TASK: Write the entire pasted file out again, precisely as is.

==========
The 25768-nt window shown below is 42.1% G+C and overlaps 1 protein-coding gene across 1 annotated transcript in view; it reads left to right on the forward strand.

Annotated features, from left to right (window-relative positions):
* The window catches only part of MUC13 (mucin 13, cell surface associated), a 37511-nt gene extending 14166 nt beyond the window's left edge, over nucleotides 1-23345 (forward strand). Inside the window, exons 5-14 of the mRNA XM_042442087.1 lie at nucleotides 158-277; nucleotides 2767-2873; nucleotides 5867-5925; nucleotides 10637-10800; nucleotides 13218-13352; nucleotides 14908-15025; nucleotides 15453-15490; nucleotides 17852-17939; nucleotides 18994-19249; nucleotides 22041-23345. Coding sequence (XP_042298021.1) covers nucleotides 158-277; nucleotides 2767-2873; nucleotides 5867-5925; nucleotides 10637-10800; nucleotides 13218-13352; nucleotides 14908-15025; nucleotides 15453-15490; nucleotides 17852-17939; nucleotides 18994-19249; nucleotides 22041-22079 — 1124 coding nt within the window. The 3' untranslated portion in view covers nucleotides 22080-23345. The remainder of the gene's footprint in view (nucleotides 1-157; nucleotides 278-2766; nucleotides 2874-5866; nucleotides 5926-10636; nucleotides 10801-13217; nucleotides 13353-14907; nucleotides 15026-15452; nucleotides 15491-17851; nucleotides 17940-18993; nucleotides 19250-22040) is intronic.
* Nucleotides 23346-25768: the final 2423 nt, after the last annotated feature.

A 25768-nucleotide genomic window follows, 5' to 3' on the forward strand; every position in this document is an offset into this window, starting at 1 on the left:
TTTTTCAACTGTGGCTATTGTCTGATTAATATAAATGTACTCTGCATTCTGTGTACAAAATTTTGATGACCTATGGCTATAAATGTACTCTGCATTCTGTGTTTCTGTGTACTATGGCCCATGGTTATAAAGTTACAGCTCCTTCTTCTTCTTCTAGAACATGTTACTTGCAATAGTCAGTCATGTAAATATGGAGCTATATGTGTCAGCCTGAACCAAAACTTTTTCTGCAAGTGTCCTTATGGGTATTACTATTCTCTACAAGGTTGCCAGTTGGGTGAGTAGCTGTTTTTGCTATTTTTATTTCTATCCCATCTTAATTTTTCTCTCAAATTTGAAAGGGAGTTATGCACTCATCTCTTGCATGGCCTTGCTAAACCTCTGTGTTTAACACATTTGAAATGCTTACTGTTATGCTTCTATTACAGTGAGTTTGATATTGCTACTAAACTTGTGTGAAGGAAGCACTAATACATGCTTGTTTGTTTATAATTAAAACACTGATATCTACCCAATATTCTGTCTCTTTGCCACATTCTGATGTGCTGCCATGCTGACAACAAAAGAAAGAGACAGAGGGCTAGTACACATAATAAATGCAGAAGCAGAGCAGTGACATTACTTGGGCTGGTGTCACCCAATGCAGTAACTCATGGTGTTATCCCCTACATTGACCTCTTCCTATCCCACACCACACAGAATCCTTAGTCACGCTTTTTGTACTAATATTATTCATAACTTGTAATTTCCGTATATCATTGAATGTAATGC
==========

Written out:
The 25768-nt window shown below is 42.1% G+C and overlaps 1 protein-coding gene across 1 annotated transcript in view; it reads left to right on the forward strand.

Annotated features, from left to right (window-relative positions):
* The window catches only part of MUC13 (mucin 13, cell surface associated), a 37511-nt gene extending 14166 nt beyond the window's left edge, over nucleotides 1-23345 (forward strand). Inside the window, exons 5-14 of the mRNA XM_042442087.1 lie at nucleotides 158-277; nucleotides 2767-2873; nucleotides 5867-5925; nucleotides 10637-10800; nucleotides 13218-13352; nucleotides 14908-15025; nucleotides 15453-15490; nucleotides 17852-17939; nucleotides 18994-19249; nucleotides 22041-23345. Coding sequence (XP_042298021.1) covers nucleotides 158-277; nucleotides 2767-2873; nucleotides 5867-5925; nucleotides 10637-10800; nucleotides 13218-13352; nucleotides 14908-15025; nucleotides 15453-15490; nucleotides 17852-17939; nucleotides 18994-19249; nucleotides 22041-22079 — 1124 coding nt within the window. The 3' untranslated portion in view covers nucleotides 22080-23345. The remainder of the gene's footprint in view (nucleotides 1-157; nucleotides 278-2766; nucleotides 2874-5866; nucleotides 5926-10636; nucleotides 10801-13217; nucleotides 13353-14907; nucleotides 15026-15452; nucleotides 15491-17851; nucleotides 17940-18993; nucleotides 19250-22040) is intronic.
* Nucleotides 23346-25768: the final 2423 nt, after the last annotated feature.

A 25768-nucleotide genomic window follows, 5' to 3' on the forward strand; every position in this document is an offset into this window, starting at 1 on the left:
TTTTTCAACTGTGGCTATTGTCTGATTAATATAAATGTACTCTGCATTCTGTGTACAAAATTTTGATGACCTATGGCTATAAATGTACTCTGCATTCTGTGTTTCTGTGTACTATGGCCCATGGTTATAAAGTTACAGCTCCTTCTTCTTCTTCTAGAACATGTTACTTGCAATAGTCAGTCATGTAAATATGGAGCTATATGTGTCAGCCTGAACCAAAACTTTTTCTGCAAGTGTCCTTATGGGTATTACTATTCTCTACAAGGTTGCCAGTTGGGTGAGTAGCTGTTTTTGCTATTTTTATTTCTATCCCATCTTAATTTTTCTCTCAAATTTGAAAGGGAGTTATGCACTCATCTCTTGCATGGCCTTGCTAAACCTCTGTGTTTAACACATTTGAAATGCTTACTGTTATGCTTCTATTACAGTGAGTTTGATATTGCTACTAAACTTGTGTGAAGGAAGCACTAATACATGCTTGTTTGTTTATAATTAAAACACTGATATCTACCCAATATTCTGTCTCTTTGCCACATTCTGATGTGCTGCCATGCTGACAACAAAAGAAAGAGACAGAGGGCTAGTACACATAATAAATGCAGAAGCAGAGCAGTGACATTACTTGGGCTGGTGTCACCCAATGCAGTAACTCATGGTGTTATCCCCTACATTGACCTCTTCCTATCCCACACCACACAGAATCCTTAGTCACGCTTTTTGTACTAATATTATTCATAACTTGTAATTTCCGTATATCATTGAATGTAATGC